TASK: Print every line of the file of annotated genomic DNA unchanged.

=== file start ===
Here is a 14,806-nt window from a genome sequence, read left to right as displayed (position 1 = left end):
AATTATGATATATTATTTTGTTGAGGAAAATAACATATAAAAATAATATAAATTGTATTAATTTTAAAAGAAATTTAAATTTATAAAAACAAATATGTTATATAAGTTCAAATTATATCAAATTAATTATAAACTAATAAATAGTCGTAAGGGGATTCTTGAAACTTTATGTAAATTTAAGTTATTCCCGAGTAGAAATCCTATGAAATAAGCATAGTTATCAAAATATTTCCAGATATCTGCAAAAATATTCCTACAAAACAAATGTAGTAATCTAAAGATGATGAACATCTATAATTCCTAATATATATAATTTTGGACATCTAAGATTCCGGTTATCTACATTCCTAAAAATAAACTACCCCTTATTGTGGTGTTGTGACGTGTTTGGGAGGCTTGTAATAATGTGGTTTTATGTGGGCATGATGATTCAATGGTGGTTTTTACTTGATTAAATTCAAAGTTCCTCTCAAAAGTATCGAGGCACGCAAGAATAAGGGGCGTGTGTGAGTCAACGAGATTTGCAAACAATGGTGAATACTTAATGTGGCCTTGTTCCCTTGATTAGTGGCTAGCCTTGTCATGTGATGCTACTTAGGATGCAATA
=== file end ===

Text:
Here is a 14,806-nt window from a genome sequence, read left to right as displayed (position 1 = left end):
AATTATGATATATTATTTTGTTGAGGAAAATAACATATAAAAATAATATAAATTGTATTAATTTTAAAAGAAATTTAAATTTATAAAAACAAATATGTTATATAAGTTCAAATTATATCAAATTAATTATAAACTAATAAATAGTCGTAAGGGGATTCTTGAAACTTTATGTAAATTTAAGTTATTCCCGAGTAGAAATCCTATGAAATAAGCATAGTTATCAAAATATTTCCAGATATCTGCAAAAATATTCCTACAAAACAAATGTAGTAATCTAAAGATGATGAACATCTATAATTCCTAATATATATAATTTTGGACATCTAAGATTCCGGTTATCTACATTCCTAAAAATAAACTACCCCTTATTGTGGTGTTGTGACGTGTTTGGGAGGCTTGTAATAATGTGGTTTTATGTGGGCATGATGATTCAATGGTGGTTTTTACTTGATTAAATTCAAAGTTCCTCTCAAAAGTATCGAGGCACGCAAGAATAAGGGGCGTGTGTGAGTCAACGAGATTTGCAAACAATGGTGAATACTTAATGTGGCCTTGTTCCCTTGATTAGTGGCTAGCCTTGTCATGTGATGCTACTTAGGATGCAATA